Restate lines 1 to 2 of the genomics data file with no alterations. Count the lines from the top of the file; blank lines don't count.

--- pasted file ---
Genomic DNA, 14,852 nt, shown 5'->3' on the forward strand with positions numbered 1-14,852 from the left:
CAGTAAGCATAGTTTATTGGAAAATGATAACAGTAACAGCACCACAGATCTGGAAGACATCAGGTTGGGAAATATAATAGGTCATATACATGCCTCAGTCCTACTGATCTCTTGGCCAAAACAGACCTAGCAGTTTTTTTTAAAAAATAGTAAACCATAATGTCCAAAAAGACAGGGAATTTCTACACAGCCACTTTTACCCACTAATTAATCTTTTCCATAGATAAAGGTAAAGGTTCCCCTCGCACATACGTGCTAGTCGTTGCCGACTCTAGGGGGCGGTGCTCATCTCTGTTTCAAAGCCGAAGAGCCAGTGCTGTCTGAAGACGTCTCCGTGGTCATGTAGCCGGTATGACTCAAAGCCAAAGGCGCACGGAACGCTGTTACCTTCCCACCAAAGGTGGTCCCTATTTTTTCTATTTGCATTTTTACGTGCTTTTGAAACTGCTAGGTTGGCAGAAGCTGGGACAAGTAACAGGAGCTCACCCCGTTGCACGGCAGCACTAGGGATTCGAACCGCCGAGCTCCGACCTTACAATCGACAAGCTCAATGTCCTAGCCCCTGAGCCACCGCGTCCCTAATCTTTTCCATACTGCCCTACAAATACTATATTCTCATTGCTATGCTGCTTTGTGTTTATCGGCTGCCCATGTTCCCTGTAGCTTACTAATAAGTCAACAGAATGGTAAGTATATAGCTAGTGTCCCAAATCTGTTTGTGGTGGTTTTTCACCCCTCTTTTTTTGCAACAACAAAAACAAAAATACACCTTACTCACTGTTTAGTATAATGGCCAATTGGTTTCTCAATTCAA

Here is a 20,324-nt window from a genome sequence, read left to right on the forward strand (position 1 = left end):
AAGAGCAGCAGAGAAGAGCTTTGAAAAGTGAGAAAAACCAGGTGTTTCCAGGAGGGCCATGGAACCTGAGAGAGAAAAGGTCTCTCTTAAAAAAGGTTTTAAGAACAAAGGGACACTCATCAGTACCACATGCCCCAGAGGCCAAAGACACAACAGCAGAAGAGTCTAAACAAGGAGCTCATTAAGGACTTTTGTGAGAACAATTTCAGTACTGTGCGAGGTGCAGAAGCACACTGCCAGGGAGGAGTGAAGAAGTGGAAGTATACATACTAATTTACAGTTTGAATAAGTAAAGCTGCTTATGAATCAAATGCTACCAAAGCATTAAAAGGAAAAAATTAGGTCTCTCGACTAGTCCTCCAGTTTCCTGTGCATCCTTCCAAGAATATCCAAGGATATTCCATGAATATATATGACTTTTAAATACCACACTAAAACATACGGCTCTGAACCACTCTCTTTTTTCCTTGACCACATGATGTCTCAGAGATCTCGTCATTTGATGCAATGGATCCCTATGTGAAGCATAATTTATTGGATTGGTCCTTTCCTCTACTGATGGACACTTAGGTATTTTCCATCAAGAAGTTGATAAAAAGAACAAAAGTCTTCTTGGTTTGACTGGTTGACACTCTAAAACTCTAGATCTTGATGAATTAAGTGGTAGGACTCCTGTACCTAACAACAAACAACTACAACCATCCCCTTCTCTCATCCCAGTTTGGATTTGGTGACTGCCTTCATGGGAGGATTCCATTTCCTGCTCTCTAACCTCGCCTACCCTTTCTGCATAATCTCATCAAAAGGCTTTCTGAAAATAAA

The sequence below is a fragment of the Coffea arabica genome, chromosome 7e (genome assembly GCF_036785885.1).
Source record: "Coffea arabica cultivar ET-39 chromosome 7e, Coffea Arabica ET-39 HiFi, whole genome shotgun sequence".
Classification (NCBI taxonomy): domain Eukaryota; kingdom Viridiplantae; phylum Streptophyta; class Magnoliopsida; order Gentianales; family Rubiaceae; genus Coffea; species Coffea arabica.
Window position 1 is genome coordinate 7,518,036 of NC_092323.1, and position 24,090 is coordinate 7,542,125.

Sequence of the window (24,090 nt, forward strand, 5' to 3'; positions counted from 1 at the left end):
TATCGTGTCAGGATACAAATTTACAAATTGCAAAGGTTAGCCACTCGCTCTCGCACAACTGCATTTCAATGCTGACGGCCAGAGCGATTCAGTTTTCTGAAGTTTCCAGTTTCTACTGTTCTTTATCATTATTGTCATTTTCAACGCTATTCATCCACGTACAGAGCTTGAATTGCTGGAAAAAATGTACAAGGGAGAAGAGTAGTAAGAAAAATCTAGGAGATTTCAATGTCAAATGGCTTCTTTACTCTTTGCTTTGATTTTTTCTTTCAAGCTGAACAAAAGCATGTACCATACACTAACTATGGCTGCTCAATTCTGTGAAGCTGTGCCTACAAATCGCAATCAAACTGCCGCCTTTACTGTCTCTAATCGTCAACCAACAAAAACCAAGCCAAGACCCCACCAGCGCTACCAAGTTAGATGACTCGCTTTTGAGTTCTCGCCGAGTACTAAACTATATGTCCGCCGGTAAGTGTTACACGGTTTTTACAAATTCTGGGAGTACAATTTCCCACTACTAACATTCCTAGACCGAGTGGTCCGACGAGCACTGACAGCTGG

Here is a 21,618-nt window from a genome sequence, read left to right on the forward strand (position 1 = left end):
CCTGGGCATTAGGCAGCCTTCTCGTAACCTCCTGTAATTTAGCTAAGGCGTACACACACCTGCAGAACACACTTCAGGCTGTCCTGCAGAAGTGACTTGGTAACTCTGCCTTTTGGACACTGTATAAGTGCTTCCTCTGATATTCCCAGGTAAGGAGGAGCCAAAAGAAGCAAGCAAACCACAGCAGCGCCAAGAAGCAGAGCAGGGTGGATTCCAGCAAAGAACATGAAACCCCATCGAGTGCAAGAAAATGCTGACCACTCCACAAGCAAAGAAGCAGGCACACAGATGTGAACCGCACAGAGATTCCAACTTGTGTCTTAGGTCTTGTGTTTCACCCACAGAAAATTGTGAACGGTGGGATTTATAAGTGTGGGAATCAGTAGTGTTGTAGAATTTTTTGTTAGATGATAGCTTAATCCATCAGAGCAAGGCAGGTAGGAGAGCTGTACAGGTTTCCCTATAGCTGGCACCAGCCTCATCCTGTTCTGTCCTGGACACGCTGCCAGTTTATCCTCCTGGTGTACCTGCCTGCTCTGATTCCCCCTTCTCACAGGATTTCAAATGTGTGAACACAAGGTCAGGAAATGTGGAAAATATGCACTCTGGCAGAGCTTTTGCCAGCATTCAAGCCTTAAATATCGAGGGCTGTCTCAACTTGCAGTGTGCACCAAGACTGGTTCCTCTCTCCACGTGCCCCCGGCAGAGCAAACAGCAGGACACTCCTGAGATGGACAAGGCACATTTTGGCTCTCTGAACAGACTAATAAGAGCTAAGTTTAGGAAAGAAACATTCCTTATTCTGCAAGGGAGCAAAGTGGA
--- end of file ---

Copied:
Genomic DNA, 14,852 nt, shown 5'->3' on the forward strand with positions numbered 1-14,852 from the left:
CAGTAAGCATAGTTTATTGGAAAATGATAACAGTAACAGCACCACAGATCTGGAAGACATCAGGTTGGGAAATATAATAGGTCATATACATGCCTCAGTCCTACTGATCTCTTGGCCAAAACAGACCTAGCAGTTTTTTTTAAAAAATAGTAAACCATAATGTCCAAAAAGACAGGGAATTTCTACACAGCCACTTTTACCCACTAATTAATCTTTTCCATAGATAAAGGTAAAGGTTCCCCTCGCACATACGTGCTAGTCGTTGCCGACTCTAGGGGGCGGTGCTCATCTCTGTTTCAAAGCCGAAGAGCCAGTGCTGTCTGAAGACGTCTCCGTGGTCATGTAGCCGGTATGACTCAAAGCCAAAGGCGCACGGAACGCTGTTACCTTCCCACCAAAGGTGGTCCCTATTTTTTCTATTTGCATTTTTACGTGCTTTTGAAACTGCTAGGTTGGCAGAAGCTGGGACAAGTAACAGGAGCTCACCCCGTTGCACGGCAGCACTAGGGATTCGAACCGCCGAGCTCCGACCTTACAATCGACAAGCTCAATGTCCTAGCCCCTGAGCCACCGCGTCCCTAATCTTTTCCATACTGCCCTACAAATACTATATTCTCATTGCTATGCTGCTTTGTGTTTATCGGCTGCCCATGTTCCCTGTAGCTTACTAATAAGTCAACAGAATGGTAAGTATATAGCTAGTGTCCCAAATCTGTTTGTGGTGGTTTTTCACCCCTCTTTTTTTGCAACAACAAAAACAAAAATACACCTTACTCACTGTTTAGTATAATGGCCAATTGGTTTCTCAATTCAA